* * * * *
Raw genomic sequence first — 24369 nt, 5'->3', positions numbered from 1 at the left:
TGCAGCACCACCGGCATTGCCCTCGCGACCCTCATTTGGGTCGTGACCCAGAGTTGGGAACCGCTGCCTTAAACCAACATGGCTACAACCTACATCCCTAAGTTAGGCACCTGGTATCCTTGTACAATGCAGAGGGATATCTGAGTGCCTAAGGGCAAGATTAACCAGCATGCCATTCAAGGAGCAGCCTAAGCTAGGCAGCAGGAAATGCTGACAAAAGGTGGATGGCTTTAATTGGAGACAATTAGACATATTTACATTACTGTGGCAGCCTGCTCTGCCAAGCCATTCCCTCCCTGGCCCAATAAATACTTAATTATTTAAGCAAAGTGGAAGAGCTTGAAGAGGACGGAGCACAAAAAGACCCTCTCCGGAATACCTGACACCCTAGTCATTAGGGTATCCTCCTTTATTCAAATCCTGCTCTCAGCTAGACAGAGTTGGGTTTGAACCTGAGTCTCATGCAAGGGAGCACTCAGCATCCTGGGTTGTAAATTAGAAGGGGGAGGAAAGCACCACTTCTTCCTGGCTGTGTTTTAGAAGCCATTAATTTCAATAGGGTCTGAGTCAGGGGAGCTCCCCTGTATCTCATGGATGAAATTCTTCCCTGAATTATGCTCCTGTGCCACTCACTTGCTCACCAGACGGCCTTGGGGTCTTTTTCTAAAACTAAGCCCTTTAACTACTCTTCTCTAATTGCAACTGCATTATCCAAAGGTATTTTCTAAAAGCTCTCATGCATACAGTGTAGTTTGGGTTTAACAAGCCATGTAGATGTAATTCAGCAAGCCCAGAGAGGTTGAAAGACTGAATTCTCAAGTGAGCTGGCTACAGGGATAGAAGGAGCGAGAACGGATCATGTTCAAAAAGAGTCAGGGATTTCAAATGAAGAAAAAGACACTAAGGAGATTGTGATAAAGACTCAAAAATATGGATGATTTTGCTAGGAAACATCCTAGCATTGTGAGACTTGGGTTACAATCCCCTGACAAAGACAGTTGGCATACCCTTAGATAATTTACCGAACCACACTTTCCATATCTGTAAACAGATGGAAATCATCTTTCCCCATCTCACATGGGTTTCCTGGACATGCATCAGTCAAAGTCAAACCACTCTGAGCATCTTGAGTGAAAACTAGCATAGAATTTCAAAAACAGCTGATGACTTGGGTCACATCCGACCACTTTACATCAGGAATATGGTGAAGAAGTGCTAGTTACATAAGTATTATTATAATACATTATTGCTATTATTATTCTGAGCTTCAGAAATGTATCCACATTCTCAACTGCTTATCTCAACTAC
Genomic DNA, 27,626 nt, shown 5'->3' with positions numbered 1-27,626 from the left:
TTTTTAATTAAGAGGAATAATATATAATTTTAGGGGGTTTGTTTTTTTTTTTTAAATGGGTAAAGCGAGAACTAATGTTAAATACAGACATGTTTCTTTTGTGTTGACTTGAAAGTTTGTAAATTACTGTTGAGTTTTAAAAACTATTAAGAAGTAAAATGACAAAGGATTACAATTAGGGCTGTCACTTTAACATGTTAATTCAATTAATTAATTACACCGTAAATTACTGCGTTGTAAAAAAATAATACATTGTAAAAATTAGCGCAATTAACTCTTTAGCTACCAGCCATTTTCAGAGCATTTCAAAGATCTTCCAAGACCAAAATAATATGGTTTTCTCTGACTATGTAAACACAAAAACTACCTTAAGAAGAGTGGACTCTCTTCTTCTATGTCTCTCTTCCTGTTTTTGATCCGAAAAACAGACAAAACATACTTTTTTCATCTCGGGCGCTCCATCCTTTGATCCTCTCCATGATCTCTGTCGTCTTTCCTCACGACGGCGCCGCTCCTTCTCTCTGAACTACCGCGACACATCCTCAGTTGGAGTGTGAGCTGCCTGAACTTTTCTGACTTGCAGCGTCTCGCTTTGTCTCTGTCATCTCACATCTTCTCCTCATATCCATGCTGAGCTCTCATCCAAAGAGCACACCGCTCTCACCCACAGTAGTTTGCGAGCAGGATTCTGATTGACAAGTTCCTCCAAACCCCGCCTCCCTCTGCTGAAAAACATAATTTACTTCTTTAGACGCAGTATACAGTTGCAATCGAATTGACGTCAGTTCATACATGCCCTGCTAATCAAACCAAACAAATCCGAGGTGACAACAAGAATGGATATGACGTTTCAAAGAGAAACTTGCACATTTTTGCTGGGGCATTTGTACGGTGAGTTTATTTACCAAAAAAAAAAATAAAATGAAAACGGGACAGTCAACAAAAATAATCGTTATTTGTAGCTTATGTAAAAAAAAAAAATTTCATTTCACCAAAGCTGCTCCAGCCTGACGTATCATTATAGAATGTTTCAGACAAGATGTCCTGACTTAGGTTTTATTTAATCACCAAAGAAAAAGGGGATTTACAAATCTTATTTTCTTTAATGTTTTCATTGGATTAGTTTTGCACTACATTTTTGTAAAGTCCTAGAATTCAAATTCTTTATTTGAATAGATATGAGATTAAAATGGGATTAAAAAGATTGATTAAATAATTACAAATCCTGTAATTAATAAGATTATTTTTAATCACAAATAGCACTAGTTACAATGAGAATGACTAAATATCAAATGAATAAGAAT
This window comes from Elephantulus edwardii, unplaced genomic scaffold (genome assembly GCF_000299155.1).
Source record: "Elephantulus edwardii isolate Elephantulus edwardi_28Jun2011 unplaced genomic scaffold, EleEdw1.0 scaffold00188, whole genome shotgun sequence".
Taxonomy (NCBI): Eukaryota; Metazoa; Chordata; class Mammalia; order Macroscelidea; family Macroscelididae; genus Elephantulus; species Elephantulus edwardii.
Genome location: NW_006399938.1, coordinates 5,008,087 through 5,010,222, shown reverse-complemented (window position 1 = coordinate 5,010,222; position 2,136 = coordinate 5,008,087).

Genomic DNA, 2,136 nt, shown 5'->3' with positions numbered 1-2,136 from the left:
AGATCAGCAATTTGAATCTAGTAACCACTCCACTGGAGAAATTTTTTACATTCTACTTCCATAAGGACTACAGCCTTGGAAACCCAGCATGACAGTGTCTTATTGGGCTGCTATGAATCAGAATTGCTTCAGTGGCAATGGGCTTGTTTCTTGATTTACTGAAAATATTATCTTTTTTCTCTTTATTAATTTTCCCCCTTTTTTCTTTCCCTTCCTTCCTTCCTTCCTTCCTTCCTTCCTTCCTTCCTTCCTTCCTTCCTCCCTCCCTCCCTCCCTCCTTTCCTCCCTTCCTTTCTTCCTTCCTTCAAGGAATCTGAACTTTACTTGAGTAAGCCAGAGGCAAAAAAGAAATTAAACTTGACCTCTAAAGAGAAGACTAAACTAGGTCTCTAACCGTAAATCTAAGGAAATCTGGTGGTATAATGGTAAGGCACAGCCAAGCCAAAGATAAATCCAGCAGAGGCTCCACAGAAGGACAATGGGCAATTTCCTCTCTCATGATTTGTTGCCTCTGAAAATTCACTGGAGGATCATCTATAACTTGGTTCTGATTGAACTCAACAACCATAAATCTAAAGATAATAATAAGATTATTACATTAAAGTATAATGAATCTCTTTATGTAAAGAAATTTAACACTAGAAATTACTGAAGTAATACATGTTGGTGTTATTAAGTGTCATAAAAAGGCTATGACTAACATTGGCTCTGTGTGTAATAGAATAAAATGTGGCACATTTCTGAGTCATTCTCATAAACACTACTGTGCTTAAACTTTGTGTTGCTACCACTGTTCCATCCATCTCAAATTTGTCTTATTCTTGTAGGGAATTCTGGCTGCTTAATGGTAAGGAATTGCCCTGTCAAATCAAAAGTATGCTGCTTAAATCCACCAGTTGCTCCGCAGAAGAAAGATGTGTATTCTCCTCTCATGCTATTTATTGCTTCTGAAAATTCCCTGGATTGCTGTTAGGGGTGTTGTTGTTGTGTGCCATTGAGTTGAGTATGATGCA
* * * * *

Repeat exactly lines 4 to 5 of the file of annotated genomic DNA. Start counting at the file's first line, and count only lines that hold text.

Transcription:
TTTTTAATTAAGAGGAATAATATATAATTTTAGGGGGTTTGTTTTTTTTTTTTAAATGGGTAAAGCGAGAACTAATGTTAAATACAGACATGTTTCTTTTGTGTTGACTTGAAAGTTTGTAAATTACTGTTGAGTTTTAAAAACTATTAAGAAGTAAAATGACAAAGGATTACAATTAGGGCTGTCACTTTAACATGTTAATTCAATTAATTAATTACACCGTAAATTACTGCGTTGTAAAAAAATAATACATTGTAAAAATTAGCGCAATTAACTCTTTAGCTACCAGCCATTTTCAGAGCATTTCAAAGATCTTCCAAGACCAAAATAATATGGTTTTCTCTGACTATGTAAACACAAAAACTACCTTAAGAAGAGTGGACTCTCTTCTTCTATGTCTCTCTTCCTGTTTTTGATCCGAAAAACAGACAAAACATACTTTTTTCATCTCGGGCGCTCCATCCTTTGATCCTCTCCATGATCTCTGTCGTCTTTCCTCACGACGGCGCCGCTCCTTCTCTCTGAACTACCGCGACACATCCTCAGTTGGAGTGTGAGCTGCCTGAACTTTTCTGACTTGCAGCGTCTCGCTTTGTCTCTGTCATCTCACATCTTCTCCTCATATCCATGCTGAGCTCTCATCCAAAGAGCACACCGCTCTCACCCACAGTAGTTTGCGAGCAGGATTCTGATTGACAAGTTCCTCCAAACCCCGCCTCCCTCTGCTGAAAAACATAATTTACTTCTTTAGACGCAGTATACAGTTGCAATCGAATTGACGTCAGTTCATACATGCCCTGCTAATCAAACCAAACAAATCCGAGGTGACAACAAGAATGGATATGACGTTTCAAAGAGAAACTTGCACATTTTTGCTGGGGCATTTGTACGGTGAGTTTATTTACCAAAAAAAAAAATAAAATGAAAACGGGACAGTCAACAAAAATAATCGTTATTTGTAGCTTATGTAAAAAAAAAAAATTTCATTTCACCAAAGCTGCTCCAGCCTGACGTATCATTATAGAATGTTTCAGACAAGATGTCCTGACTTAGGTTTTATTTAATCACCAAAGAAAAAGGGGATTTACAAATCTTATTTTCTTTAATGTTTTCATTGGATTAGTTTTGCACTACATTTTTGTAAAGTCCTAGAATTCAAATTCTTTATTTGAATAGATATGAGATTAAAATGGGATTAAAAAGATTGATTAAATAATTACAAATCCTGTAATTAATAAGATTATTTTTAATCACAAATAGCACTAGTTACAATGAGAATGACTAAATATCAAATGAATAAGAAT
This window comes from Elephantulus edwardii, unplaced genomic scaffold (genome assembly GCF_000299155.1).